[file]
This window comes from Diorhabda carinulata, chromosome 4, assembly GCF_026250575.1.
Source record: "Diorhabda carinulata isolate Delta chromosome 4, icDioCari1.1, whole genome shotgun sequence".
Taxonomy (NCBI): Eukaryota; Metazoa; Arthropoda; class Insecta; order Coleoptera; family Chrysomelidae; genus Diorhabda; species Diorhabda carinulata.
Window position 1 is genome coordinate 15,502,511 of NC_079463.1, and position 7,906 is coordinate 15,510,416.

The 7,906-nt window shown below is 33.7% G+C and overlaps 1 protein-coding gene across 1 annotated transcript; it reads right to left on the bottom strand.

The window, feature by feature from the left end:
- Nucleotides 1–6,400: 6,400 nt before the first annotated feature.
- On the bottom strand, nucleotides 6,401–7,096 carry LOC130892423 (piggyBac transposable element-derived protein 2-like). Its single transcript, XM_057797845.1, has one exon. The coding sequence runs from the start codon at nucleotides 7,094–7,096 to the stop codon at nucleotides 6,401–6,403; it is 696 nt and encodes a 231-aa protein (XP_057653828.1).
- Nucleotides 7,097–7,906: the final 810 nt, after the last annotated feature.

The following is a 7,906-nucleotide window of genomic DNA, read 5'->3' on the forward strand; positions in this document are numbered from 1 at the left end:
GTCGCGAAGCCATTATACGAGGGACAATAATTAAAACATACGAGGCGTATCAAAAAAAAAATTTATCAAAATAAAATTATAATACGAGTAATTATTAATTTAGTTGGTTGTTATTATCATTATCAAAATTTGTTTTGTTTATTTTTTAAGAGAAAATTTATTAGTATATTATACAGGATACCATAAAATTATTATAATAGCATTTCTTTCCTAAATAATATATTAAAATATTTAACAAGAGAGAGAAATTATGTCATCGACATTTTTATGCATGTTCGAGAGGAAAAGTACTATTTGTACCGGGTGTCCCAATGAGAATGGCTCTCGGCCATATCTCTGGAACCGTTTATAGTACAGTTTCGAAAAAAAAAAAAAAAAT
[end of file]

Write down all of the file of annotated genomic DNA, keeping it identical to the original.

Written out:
This window comes from Diorhabda carinulata, chromosome 4, assembly GCF_026250575.1.
Source record: "Diorhabda carinulata isolate Delta chromosome 4, icDioCari1.1, whole genome shotgun sequence".
Taxonomy (NCBI): Eukaryota; Metazoa; Arthropoda; class Insecta; order Coleoptera; family Chrysomelidae; genus Diorhabda; species Diorhabda carinulata.
Window position 1 is genome coordinate 15,502,511 of NC_079463.1, and position 7,906 is coordinate 15,510,416.

The 7,906-nt window shown below is 33.7% G+C and overlaps 1 protein-coding gene across 1 annotated transcript; it reads right to left on the bottom strand.

The window, feature by feature from the left end:
- Nucleotides 1–6,400: 6,400 nt before the first annotated feature.
- On the bottom strand, nucleotides 6,401–7,096 carry LOC130892423 (piggyBac transposable element-derived protein 2-like). Its single transcript, XM_057797845.1, has one exon. The coding sequence runs from the start codon at nucleotides 7,094–7,096 to the stop codon at nucleotides 6,401–6,403; it is 696 nt and encodes a 231-aa protein (XP_057653828.1).
- Nucleotides 7,097–7,906: the final 810 nt, after the last annotated feature.

The following is a 7,906-nucleotide window of genomic DNA, read 5'->3' on the forward strand; positions in this document are numbered from 1 at the left end:
GTCGCGAAGCCATTATACGAGGGACAATAATTAAAACATACGAGGCGTATCAAAAAAAAAATTTATCAAAATAAAATTATAATACGAGTAATTATTAATTTAGTTGGTTGTTATTATCATTATCAAAATTTGTTTTGTTTATTTTTTAAGAGAAAATTTATTAGTATATTATACAGGATACCATAAAATTATTATAATAGCATTTCTTTCCTAAATAATATATTAAAATATTTAACAAGAGAGAGAAATTATGTCATCGACATTTTTATGCATGTTCGAGAGGAAAAGTACTATTTGTACCGGGTGTCCCAATGAGAATGGCTCTCGGCCATATCTCTGGAACCGTTTATAGTACAGTTTCGAAAAAAAAAAAAAAAAT